Real Answers from Real Pilots

ATP’s accelerated vs Others

Hi everyone,

So I am still doing thorough research on which flight school I want to go to, since after all, it is a lot of money. Recently, I came across another flight school called Blue Line Aviation in the RDU area. They have an accelerated program similar to ATPs for about 70-80k and up to 250 hours. This also includes all your ratings. Their program is 5 1/2 months compared to 9 months. So my question is, what makes ATPs accelerated program better than others, particularly Blue Line Aviation, if they are providing the same type of service?

Thanks in advance!

I was a student at ATP in 2017 when they changed from 6month to 9month program. I Instructed at ATP and also at Wayman aviation (also an accelerated program to commercial). I have not seen or worked at Blue Line.

Based off their website they seem legit. Website, Aircraft and Professionalism look good.

I think 5.5 months 0 to hero is going to be a firehose of information set at full blast. Some of the … senior Mentors went through ATP when it was 6months and can give more insite on that timeline. Obviously it is doable though.

Best bet is to go the the school, ask to see the aircraft and MX hanger (if allowed) and talk to some students.


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Thanks Chris for the insight, will definitely do that!


Here’s my take. First they say “in as little as 5 1/2 months”. If the weather, examiners etc all cooperate you’ll finish ATP in less than 9mos. Personally I’d like to have a realistic time-frame rather than a best case scenario but that’s me. Yes they have a nice website but anyone can go to Go Daddy and set one up in a few hours so that doesn’t impress me either.

Now if you put the 2 programs side by side they do appear somewhat similar so why ATP? There’s one thing that stands out dramatically. Jonte at the very beginning of your post you stated a very simple but important fact, flight training is expensive. While BL might be less expensive it certainly ain’t cheap. My problem is if your go to their website “graduates” page there’s one airline pilot and he only did his CFI training there. They state they only accept 175 students per year, ATP places over 500 pilots a year with the airlines. So the question becomes is it really worth saving $4,000 and maybe a few months to try your luck at some school that clearly modeled themselves after ATP and has not one airline success story OR do you go with a program that has proven itself over 35yrs with literally thousands of graduates becoming airline pilots? I’m not a gambler but to take that risk I’d need something more compelling.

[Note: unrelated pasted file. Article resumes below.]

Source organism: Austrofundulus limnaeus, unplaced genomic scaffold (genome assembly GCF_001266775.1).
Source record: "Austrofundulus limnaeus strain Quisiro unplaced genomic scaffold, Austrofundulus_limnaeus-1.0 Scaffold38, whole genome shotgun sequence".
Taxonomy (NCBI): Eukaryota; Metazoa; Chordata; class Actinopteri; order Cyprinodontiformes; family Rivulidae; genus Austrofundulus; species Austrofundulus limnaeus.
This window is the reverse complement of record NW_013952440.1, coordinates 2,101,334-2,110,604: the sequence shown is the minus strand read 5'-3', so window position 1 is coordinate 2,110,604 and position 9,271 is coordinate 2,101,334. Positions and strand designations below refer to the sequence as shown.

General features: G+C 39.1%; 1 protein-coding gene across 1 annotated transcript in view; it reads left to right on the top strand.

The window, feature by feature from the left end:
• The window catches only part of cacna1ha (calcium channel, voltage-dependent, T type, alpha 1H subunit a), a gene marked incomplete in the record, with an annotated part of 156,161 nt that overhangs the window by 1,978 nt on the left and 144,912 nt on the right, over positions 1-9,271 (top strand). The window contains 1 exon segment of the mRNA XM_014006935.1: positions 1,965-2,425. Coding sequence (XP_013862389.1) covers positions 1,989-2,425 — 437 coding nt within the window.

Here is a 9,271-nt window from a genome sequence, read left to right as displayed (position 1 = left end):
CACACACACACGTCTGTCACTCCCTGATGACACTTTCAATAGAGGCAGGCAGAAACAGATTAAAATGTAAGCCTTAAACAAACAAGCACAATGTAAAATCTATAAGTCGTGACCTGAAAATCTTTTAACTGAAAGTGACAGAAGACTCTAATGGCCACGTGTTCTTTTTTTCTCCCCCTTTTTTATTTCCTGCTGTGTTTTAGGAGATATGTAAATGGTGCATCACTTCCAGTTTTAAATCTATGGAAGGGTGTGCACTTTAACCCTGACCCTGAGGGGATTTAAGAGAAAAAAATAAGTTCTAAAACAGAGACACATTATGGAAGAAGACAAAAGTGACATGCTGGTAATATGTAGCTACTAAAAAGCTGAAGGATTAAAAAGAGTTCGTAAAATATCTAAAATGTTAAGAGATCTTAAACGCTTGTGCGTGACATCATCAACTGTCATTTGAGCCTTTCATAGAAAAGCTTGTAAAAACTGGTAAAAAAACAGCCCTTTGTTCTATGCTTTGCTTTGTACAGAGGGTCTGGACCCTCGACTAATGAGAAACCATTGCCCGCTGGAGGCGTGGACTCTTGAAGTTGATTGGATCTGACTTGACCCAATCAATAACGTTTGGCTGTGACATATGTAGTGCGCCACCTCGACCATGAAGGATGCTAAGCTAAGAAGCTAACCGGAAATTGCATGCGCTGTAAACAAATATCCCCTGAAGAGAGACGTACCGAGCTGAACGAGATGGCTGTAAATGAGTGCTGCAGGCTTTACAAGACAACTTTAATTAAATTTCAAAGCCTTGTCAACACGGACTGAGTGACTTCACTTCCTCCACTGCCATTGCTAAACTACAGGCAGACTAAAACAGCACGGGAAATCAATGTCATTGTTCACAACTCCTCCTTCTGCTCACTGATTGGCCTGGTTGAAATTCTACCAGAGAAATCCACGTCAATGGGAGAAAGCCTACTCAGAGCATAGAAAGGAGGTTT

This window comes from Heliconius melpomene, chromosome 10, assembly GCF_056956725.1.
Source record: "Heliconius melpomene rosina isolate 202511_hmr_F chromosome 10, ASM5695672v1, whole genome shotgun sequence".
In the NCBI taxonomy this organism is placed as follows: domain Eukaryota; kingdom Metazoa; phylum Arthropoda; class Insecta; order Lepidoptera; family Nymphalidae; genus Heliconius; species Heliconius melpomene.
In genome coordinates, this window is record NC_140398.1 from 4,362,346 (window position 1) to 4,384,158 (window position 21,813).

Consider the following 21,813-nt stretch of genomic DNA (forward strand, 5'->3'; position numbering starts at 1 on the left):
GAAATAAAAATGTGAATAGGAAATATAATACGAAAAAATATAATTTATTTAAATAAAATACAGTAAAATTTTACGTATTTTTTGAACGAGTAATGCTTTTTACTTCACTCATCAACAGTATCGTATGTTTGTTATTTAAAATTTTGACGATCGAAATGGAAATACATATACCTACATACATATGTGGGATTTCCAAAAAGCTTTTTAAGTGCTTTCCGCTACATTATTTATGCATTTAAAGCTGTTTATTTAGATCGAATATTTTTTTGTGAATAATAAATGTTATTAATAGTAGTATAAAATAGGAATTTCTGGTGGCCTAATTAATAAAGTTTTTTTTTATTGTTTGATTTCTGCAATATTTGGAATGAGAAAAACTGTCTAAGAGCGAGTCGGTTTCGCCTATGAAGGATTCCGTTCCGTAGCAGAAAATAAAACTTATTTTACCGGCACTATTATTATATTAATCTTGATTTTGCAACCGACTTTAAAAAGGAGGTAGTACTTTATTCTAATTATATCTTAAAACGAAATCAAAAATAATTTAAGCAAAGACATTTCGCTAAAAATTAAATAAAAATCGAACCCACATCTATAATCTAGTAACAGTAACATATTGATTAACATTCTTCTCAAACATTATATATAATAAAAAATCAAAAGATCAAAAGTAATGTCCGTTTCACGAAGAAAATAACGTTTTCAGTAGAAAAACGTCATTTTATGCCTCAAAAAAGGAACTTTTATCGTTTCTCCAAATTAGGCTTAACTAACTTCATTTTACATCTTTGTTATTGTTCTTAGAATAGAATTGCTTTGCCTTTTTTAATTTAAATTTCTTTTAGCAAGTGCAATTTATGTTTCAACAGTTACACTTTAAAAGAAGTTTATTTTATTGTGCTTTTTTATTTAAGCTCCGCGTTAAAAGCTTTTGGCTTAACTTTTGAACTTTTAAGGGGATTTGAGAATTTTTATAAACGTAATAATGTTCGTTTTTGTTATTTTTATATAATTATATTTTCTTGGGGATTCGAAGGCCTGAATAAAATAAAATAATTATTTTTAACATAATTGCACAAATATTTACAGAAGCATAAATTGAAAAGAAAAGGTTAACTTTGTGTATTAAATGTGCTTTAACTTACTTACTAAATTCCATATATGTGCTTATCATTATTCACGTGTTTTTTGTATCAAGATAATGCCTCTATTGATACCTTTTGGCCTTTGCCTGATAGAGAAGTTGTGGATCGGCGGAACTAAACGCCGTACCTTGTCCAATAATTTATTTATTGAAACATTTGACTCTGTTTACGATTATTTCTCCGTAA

I would encourage you to do a Google search for Blue Line and see how they treat their flight instructors. Part of going to a school is considering what it would be like to be an instructor there. Frankly, I would not want to even be a student there after they way they came at their employees during Covid. Do some Googling.

Beyond that, you are right, flight training is expensive. I see the temptation to try and save a few dollars, but you have to remember that quality is important as well. An airline will look very closely at how many check ride failures you have had, I would want to go to a school with a great reputation for producing pilots.

Do your research. Also check out a thread I have in the FAQ section called: “Questions For Any Prospective Flight School”, it will help you know what to ask.


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We can not say whether or not Blue Line has a good program or not, as well haven’t experienced ourselves. That research will have to come from you. However, all of us here can vouch for ATP. Our timeline is realistic, but many students have completed the program much faster. If you want to be one of those students, push the pacing with your instructor and all of admin will support and cheer you on. 9 months is a minimum, realistic goal but we will always support a faster pace. As for the price tag, that pays for top of the line, safe, airplanes. It pays for committed ground time and mentorship. It also pays for the affiliation with ATP. If you decide to instruct elsewhere, or after completion of your 1500 hours companies know who atp is and what it takes to get through the program. That will help you in the interview. Plus ATP alumni is a huge network and growing by the day. That will also help you in the long run because many times, knowing someone at a company can help get your resume on the desk. Seems like a lot to lose for a few thousand dollars.


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I recently graduated the program and beginning my instructor position this coming month for ATP, I highly recommend taking a quick scroll through the forums to see other students experiences. There is a ton of good insights from students and fellow graduates that explains their experiences. ATP has a huge network from locations to post schooling partnerships which can help you the rest of your career. The planes are maintenance by ATP maintenance centers scattered across the country (the only time they might use outside work is if the plane is stuck at a “third-party” airport).

I can say, ATP is a very standardized program, no matter where you go, no matter what plane you’re flying, you’re going to get the same education and flight time as another student. Take an introductory flight, check out the training center and keep an open-mind; see in person what it is like to be an ATP student.

The ATP family is great, I’ve come across many pilots at my hometown FBO and other small airport FBO’s that have heard or met a previous pilot from ATP.